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  • Tasha November 19, 2007 at 8:11 pm

    I LOVE the signal at Burnside & 41st (Just used it this evening). It maks me feel so much safer crossing Burnside. I would love more of these. In fact, I sometimes use the one at 33rd and Mason when it\’s raining and dark and I don\’t feel like risking the Skidmore & 33rd Jig jog. I wish there were more in the NE. Might be nice to have one on 42nd and Skidmore!

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  • Joe R. November 19, 2007 at 8:20 pm

    Glad to see so many ped/bike improvements funded. I\’m not sure if the Rose Quarter Transit Center bike crossing was in the running for this, but I would\’ve liked to see the that get funded since it\’s so close to much of the work on the Big Pipe project and so crucial of a link to N/NE portland from the waterfront.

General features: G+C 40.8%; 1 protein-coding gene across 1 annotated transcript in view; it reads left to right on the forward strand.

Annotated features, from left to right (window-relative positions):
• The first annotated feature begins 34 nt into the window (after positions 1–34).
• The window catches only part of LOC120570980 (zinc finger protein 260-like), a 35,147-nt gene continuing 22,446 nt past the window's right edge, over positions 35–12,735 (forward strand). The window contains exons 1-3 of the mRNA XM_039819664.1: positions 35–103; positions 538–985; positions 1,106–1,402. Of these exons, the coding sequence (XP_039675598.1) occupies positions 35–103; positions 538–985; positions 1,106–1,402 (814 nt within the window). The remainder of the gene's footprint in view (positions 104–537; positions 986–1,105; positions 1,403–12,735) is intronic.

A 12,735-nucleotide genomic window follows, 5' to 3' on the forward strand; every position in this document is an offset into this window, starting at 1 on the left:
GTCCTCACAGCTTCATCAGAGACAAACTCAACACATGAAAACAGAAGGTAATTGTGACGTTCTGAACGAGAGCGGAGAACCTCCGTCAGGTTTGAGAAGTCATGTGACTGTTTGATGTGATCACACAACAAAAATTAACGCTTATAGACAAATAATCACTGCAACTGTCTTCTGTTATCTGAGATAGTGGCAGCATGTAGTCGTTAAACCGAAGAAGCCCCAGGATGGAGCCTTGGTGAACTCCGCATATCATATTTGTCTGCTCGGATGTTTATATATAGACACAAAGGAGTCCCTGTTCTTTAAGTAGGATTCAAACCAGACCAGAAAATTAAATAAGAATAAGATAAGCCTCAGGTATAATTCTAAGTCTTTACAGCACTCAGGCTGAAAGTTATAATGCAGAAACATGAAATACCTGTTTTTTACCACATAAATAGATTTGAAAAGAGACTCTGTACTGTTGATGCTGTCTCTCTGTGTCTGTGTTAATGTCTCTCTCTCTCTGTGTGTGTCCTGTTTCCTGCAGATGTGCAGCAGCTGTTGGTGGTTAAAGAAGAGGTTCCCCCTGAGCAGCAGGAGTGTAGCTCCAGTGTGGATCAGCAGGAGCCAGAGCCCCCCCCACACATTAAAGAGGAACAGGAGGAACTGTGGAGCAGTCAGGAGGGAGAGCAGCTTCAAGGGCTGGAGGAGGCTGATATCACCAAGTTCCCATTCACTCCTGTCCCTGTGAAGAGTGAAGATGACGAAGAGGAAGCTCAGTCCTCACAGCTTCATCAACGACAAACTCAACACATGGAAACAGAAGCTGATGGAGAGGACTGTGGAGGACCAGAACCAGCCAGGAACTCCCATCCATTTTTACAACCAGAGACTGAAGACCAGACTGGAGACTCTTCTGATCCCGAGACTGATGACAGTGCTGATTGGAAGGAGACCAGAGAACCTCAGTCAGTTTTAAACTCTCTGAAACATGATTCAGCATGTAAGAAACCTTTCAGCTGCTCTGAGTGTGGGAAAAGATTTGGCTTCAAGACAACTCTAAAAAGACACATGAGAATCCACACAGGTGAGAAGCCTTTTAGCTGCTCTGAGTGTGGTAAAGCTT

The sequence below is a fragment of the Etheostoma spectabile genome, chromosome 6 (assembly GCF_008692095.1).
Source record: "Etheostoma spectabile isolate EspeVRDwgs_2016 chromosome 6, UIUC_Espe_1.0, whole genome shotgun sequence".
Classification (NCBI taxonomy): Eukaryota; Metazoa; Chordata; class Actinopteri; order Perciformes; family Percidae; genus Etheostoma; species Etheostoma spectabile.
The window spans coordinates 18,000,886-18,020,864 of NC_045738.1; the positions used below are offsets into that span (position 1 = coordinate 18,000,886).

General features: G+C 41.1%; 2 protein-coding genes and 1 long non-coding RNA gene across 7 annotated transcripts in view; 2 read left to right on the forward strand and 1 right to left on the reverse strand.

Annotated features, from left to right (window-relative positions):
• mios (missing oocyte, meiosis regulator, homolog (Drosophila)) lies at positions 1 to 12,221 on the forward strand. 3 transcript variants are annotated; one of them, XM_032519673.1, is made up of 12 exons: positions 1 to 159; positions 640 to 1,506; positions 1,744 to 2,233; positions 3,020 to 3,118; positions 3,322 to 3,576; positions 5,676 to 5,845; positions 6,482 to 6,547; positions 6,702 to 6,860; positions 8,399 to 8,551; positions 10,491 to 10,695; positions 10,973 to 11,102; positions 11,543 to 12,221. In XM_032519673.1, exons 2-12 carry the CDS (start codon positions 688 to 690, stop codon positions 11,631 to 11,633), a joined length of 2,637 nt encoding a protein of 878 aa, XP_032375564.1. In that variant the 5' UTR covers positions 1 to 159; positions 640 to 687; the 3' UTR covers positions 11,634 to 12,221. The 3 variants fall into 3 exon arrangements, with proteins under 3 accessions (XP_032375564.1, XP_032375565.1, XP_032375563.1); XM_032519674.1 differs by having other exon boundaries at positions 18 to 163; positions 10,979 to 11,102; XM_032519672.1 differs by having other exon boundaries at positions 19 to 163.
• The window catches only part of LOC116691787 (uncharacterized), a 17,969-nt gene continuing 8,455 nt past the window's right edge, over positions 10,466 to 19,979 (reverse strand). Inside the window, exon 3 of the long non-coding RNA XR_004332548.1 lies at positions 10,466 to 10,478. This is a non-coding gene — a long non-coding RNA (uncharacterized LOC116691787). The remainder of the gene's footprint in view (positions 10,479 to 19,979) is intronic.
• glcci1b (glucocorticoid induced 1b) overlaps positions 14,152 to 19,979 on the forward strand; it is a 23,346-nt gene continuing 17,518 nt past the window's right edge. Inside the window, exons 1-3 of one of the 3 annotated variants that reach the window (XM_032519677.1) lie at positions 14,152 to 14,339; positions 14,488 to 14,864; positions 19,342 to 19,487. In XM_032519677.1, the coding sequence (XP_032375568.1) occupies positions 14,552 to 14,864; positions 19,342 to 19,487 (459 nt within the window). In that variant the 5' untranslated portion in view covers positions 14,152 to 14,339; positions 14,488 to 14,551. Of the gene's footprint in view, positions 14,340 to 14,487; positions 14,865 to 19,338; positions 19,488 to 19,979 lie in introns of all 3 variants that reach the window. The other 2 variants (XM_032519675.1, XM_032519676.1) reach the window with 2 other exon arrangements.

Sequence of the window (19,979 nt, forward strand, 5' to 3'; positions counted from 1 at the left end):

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  • Paul November 19, 2007 at 9:36 pm

    Another vote for the HAWK. Love it, I changed my route just to use it. Now I\’d like more along the 40\’s route at Hawthorne, Belmont, Stark, Glisan…..

    But boy they are spendy! Those four intersections would be what, $720K!

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  • Bjorn November 19, 2007 at 9:48 pm

    I have seen half street closures that had active. ie blinky yellow lights built into the concrete barrier. I think this is a really good idea for anything that extends into the street, they can be activated anytime the street lights are on and don\’t need to use much electricity as warning lights can be fairly minimal led\’s. I remember when corvallis put in a concrete median on the center turn lane of circle boulevard between 9th and 10th street. They didn\’t get it painted yellow the same day it was installed and I biked by around 11 pm to see a car high centered, its oil pan firmly planted in the new median. Any raised surface on a road should be well lit to protect all road users.